In the aftermath of last year's Boston Marathon bombing, the Directorate of Terrorist Identities began an aggressive program to collect biometric data and other information on all Americans on the TIDE list. "This project includes record by record research of each person in relevant Department of State and [intelligence community] databases, as well as bulk data requests for information," the documents note.
The DTI also worked on the subsequent Chicago Marathon, performing "deep dives" for biometric and other data on people in the Midwest whose names were on the TIDE list. In the process, the directorate pulled the TIDE records of every person with an Illinois, Indiana, or Wisconsin driver license.
That the many agencies tasked with counterterrorism are operating on instinct rather than articulable suspicion is nothing surprising. The large number of people with "no known terrorist affiliation" being added to a terrorist watchlist is the natural progression of bad policies with 12 years of momentum behind them.
As an additional note, it appears the US government attempted to "scoop" The Intercept by leaking a much more friendly recap of the leaked watchlist details to the AP, at least according to the this tweet by Jeremy Scahill
, one of the post's authors.
If you can't read the tweet, it says:
US government, pissed we were publishing our story, tried to undermine us by leaking it to other news organization right before we published
A look at the AP piece
seems to confirm this, as it presents something more akin to press release than a serious dive into the numbers. (More confirmation at the Huffington Post
. The government claims its scoop "theft" was a "mistake.") It also makes no mention of the information appearing at The Intercept first. The AP's "story" presents this as mostly a triumph by the government, with only the briefest aside about privacy or civil liberties concerns.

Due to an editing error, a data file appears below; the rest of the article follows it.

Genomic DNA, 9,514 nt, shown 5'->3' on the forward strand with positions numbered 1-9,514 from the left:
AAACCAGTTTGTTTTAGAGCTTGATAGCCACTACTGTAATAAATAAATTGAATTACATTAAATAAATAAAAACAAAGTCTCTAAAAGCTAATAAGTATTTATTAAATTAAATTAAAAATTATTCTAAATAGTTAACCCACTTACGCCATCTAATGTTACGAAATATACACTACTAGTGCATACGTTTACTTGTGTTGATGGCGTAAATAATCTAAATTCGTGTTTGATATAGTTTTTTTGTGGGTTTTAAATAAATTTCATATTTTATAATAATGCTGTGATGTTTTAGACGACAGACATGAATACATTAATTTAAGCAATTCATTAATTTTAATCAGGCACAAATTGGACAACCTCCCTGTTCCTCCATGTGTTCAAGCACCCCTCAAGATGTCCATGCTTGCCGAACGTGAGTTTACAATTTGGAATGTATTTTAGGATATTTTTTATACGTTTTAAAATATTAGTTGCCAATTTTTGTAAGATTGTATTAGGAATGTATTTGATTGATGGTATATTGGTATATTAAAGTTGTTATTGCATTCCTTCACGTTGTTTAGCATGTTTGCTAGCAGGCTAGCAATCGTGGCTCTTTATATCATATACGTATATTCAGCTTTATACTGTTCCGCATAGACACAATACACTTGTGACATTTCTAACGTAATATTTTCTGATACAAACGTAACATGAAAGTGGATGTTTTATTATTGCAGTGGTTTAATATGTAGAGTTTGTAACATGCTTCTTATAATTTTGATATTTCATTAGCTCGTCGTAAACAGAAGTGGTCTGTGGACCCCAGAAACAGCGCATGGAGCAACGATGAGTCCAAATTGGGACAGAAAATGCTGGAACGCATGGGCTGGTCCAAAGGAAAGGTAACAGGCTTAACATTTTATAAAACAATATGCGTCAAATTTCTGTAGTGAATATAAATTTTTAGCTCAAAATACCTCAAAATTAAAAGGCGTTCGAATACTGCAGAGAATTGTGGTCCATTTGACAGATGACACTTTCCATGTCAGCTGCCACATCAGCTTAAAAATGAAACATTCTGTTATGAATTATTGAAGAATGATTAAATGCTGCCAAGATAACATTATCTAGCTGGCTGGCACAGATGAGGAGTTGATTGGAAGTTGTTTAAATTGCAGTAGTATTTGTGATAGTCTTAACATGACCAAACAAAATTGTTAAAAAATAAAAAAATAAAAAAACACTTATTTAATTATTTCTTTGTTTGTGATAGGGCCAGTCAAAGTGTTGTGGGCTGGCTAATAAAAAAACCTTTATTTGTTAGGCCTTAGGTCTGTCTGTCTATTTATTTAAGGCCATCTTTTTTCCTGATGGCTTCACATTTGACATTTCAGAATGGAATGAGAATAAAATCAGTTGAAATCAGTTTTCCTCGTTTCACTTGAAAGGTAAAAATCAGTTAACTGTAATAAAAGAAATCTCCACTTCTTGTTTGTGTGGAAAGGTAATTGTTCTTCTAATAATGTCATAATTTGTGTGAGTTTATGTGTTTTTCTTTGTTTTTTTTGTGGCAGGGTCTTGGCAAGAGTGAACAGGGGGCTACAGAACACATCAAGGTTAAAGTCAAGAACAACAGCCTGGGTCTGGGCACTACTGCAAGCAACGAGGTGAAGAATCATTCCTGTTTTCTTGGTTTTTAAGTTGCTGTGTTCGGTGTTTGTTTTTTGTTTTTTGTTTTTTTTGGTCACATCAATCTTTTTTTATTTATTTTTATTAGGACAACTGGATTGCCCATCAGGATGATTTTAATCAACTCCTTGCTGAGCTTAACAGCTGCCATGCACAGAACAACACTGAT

This excerpt is indicative of the (very short) article's credulousness:
The database's growth is a result of the government's response to a failed attempt to blow up a commercial airliner over Detroit on Christmas Day in 2009. The terror operative's name was included in the database before the attack, but it was not on a list that would have prevented him from getting on a U.S.-bound airplane. Since then, the government has lowered the standards for placing someone on the no-fly list and intelligence agencies have become more diligent about submitting names to the TIDE database.
The database was created after the 9/11 terror attacks when it became clear that the government's terror watch list was ineffective. The watch list was once maintained in a rolodex and in paper notebooks, according to redacted photographs provided by the National Counterterrorism Center.
And here's the entirety of the "discussion" about the possible negative of an inflated, nearly-suspicionless watchlist of terrorist suspects.
The government does not need evidence that links someone to terrorism in order for the person to be included in the database. This is among the reasons the database and subsequent terror watch lists have been criticized by privacy advocates.
The AP says it has "learned," but it looks more like it was handed some talking points and an ultra-tight deadline. With thousands of news outlets pulling in the AP feed, this will allow the government to get out ahead of the leak, or at the very least, present a cohesive media presence that presents a "fair" portrayal of its out-of-control counterterrorism databases.